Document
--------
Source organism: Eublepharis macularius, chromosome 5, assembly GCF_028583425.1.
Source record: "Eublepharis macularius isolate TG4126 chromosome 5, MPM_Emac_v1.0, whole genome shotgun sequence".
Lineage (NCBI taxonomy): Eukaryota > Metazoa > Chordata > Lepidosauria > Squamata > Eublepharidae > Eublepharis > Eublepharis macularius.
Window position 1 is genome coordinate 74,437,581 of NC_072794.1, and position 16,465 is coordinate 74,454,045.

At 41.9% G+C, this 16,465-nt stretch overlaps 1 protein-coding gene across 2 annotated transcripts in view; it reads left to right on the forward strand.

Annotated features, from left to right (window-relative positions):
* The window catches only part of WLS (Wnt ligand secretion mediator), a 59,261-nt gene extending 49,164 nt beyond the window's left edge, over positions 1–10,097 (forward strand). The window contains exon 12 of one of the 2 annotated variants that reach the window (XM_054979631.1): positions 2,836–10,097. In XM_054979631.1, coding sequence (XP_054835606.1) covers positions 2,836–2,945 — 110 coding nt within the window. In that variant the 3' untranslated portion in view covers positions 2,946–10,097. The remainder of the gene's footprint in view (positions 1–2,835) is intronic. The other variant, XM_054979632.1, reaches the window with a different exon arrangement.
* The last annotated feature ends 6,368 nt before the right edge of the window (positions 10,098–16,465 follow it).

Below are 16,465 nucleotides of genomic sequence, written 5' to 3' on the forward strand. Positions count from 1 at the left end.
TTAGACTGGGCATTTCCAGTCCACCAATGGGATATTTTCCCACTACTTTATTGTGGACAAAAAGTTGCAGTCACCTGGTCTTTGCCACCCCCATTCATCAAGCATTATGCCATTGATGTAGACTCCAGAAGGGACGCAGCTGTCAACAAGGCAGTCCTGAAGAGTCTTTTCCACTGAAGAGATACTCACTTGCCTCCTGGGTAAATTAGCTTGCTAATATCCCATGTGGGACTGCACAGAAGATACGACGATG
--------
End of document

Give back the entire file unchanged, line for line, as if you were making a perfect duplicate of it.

Source organism: Eublepharis macularius, chromosome 5, assembly GCF_028583425.1.
Source record: "Eublepharis macularius isolate TG4126 chromosome 5, MPM_Emac_v1.0, whole genome shotgun sequence".
Lineage (NCBI taxonomy): Eukaryota > Metazoa > Chordata > Lepidosauria > Squamata > Eublepharidae > Eublepharis > Eublepharis macularius.
Window position 1 is genome coordinate 74,437,581 of NC_072794.1, and position 16,465 is coordinate 74,454,045.

At 41.9% G+C, this 16,465-nt stretch overlaps 1 protein-coding gene across 2 annotated transcripts in view; it reads left to right on the forward strand.

Annotated features, from left to right (window-relative positions):
* The window catches only part of WLS (Wnt ligand secretion mediator), a 59,261-nt gene extending 49,164 nt beyond the window's left edge, over positions 1–10,097 (forward strand). The window contains exon 12 of one of the 2 annotated variants that reach the window (XM_054979631.1): positions 2,836–10,097. In XM_054979631.1, coding sequence (XP_054835606.1) covers positions 2,836–2,945 — 110 coding nt within the window. In that variant the 3' untranslated portion in view covers positions 2,946–10,097. The remainder of the gene's footprint in view (positions 1–2,835) is intronic. The other variant, XM_054979632.1, reaches the window with a different exon arrangement.
* The last annotated feature ends 6,368 nt before the right edge of the window (positions 10,098–16,465 follow it).

Below are 16,465 nucleotides of genomic sequence, written 5' to 3' on the forward strand. Positions count from 1 at the left end.
TTAGACTGGGCATTTCCAGTCCACCAATGGGATATTTTCCCACTACTTTATTGTGGACAAAAAGTTGCAGTCACCTGGTCTTTGCCACCCCCATTCATCAAGCATTATGCCATTGATGTAGACTCCAGAAGGGACGCAGCTGTCAACAAGGCAGTCCTGAAGAGTCTTTTCCACTGAAGAGATACTCACTTGCCTCCTGGGTAAATTAGCTTGCTAATATCCCATGTGGGACTGCACAGAAGATACGACGATG